Financial Institutions Law Alert

Noting it was a matter of first impression, on April 21, 2021, the Eleventh Circuit held consumers may assert a claim under Section 1692c(b) of the Fair Debt Collection Practices Act (the “FDCPA”) for a debt collector’s transmittal of the consumer’s personal information to a third-party. See Hunstein v. Preferred Collections & Mgmt. Servs., Inc., No. 19-14434, 2021 U.S. App. LEXIS 11648 (11th Cir. Apr. 21, 2021). As the Court acknowledged in its opinion, the Hunstein ruling has the potential to dramatically alter debt collectors’ standard business practices. More specifically, debt collectors should closely analyze their relationships with third-party vendors and consider the possibility of keeping collection practices in-house or operating these practices through outside counsel to avoid running afoul of the FDCPA.

The facts in Hunstein are unremarkable. Richard Hunstein incurred a debt arising out of his son’s medical treatment at a hospital. The hospital assigned the debt to Preferred Collections & Management Services, Inc. (“Preferred”), which hired Compumail to handle debt collection and the preparation of a “dunning” letter. A “dunning” letter notifies consumers they are overdue in paying an account receivable to the sender.

Preferred transmitted various information to Compumail regarding Mr. Hunstein, including: (1) his status as a debtor, (2) the exact balance of his debt, (3) the entity to which he owed the debt, (4) that the debt concerned his son’s medical treatment, and (5) his son’s name. Compumail used the information to send a dunning letter to Mr. Hunstein. Mr. Hunstein filed suit against Preferred alleging its transmittal of this information to Compumail constituted a violation of 15 U.S.C. § 1692c(b), which, subject to certain narrow exceptions, prohibits debt collectors from communicating with third parties “in connection with the collection of any debt.” The listed exceptions are “the consumer, his attorney, a consumer reporting agency if otherwise permitted by law, the creditor, the attorney of the creditor, or the attorney of the debt collector,” none of which applied to Compumail. The district court dismissed the suit for failure to state a claim, holding Preferred’s transmittal to Compumail did not qualify as a communication “in connection with the collection of any debt.”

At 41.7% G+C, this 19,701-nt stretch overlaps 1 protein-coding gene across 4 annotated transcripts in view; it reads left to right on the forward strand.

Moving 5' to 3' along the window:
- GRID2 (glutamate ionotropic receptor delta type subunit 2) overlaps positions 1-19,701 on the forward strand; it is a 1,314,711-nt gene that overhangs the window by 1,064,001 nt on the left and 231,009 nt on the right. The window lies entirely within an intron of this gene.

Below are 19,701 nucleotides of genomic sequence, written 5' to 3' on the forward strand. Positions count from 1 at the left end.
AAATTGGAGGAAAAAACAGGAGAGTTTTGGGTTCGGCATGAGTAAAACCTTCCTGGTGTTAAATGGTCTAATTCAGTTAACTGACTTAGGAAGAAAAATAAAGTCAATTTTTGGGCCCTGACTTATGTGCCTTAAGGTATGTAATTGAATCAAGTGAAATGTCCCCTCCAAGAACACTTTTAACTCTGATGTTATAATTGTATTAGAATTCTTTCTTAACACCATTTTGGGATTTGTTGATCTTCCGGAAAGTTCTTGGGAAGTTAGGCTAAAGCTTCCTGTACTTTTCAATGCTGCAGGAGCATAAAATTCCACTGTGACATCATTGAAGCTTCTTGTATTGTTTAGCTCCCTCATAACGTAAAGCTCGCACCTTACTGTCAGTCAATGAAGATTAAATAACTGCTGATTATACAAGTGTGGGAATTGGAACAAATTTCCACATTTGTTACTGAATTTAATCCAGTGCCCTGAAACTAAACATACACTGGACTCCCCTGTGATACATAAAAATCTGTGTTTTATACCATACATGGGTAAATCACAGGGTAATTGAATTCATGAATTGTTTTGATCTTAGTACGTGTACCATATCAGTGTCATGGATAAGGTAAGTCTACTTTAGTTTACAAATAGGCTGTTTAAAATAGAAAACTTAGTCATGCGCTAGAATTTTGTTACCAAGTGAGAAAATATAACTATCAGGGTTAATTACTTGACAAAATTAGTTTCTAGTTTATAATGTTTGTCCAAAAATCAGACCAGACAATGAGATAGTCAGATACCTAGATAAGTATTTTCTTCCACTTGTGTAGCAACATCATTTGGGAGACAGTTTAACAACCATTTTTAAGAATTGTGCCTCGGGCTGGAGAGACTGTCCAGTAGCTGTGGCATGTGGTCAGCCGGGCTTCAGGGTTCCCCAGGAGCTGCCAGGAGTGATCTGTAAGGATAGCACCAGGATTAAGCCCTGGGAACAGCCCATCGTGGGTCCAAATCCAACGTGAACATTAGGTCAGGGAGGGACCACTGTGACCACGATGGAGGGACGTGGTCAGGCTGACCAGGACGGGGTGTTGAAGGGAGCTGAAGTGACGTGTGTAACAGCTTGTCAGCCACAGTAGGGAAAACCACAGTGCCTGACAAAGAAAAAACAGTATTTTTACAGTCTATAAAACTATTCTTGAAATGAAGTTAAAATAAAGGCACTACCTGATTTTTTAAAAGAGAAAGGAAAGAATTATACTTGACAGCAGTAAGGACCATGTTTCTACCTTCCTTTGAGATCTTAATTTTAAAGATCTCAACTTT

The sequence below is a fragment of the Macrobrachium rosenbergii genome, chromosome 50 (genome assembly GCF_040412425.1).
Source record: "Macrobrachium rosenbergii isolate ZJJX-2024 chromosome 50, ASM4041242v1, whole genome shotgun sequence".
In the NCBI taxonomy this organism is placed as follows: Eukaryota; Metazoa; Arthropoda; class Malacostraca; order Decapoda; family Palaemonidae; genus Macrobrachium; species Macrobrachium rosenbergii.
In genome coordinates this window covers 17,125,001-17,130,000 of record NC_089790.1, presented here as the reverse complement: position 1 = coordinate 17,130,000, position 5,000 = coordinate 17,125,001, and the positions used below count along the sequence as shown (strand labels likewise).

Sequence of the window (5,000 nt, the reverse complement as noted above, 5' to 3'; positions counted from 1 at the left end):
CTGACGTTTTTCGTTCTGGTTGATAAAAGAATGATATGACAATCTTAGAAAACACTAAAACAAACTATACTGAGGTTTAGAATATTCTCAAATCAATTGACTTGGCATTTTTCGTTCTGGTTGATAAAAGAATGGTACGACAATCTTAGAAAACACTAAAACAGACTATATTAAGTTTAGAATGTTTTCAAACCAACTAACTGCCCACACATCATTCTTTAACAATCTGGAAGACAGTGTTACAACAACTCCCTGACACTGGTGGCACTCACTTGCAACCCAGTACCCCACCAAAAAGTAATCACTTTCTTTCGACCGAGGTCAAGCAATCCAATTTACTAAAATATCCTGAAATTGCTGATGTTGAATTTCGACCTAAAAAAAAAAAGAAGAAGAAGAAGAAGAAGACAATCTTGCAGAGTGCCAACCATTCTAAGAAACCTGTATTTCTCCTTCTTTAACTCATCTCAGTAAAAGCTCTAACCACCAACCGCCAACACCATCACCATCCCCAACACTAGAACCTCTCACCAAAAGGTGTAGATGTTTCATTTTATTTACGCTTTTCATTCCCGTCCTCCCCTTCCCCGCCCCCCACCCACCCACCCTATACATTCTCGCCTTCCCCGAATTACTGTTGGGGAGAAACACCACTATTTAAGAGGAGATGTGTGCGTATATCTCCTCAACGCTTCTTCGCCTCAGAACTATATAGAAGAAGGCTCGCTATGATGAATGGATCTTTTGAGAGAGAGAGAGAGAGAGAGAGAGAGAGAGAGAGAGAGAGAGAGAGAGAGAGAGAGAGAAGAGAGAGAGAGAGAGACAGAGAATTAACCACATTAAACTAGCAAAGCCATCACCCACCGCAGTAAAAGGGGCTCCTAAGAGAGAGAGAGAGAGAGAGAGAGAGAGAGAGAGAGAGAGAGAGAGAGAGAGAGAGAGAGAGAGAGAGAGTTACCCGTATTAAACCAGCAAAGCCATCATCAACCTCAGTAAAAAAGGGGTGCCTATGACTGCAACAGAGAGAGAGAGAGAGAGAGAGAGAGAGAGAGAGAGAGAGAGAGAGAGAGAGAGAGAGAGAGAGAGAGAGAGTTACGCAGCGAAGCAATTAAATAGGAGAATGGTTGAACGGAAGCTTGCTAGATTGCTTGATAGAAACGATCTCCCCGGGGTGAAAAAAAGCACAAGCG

The Eleventh Circuit considered whether Mr. Hunstein had Article III standing to assert a claim under Section 1692c(b) and determined Mr. Hunstein had standing based on a violation of this statutory provision giving rise to an “intangible-but-nonetheless-concrete” injury. After analyzing claims asserting invasions of personal privacy and the FDCPA’s express declaration that “invasions of individual privacy” are among the harms against which the statute is directed, the Eleventh Circuit held Mr. Hunstein had standing to assert his claim.

Turning to the merits, the Eleventh Circuit held it was “inescapable” the transmittal from Preferred to Compumail constituted a communication “in connection with the collection of any debt.” The Court rejected Preferred’s argument to the contrary, holding that requiring a communication to include a demand for payment for it to be “in connection with the collection of any debt” would render the exceptions of Section 1692c(b) superfluous. The Court also rejected Preferred’s invitation to adopt the multi-factor test used for examining communications under Section 1692e, finding these tests often “obscure more than they illuminate,” and noting Section 1692e targets communications with the consumer while Section 1692c(b) targets communications with third parties. Finally, the Court rejected Preferred’s “industry practice” argument that it commonly shares information regarding consumers with third-party vendors, holding its obligation is “to interpret the law as written” regardless of the associated costs.

To date, four putative class actions asserting claims under Section 1692c(b) have been filed against debt collectors in the Northern District of Alabama. We expect additional putative class actions against debt collectors to be forthcoming.

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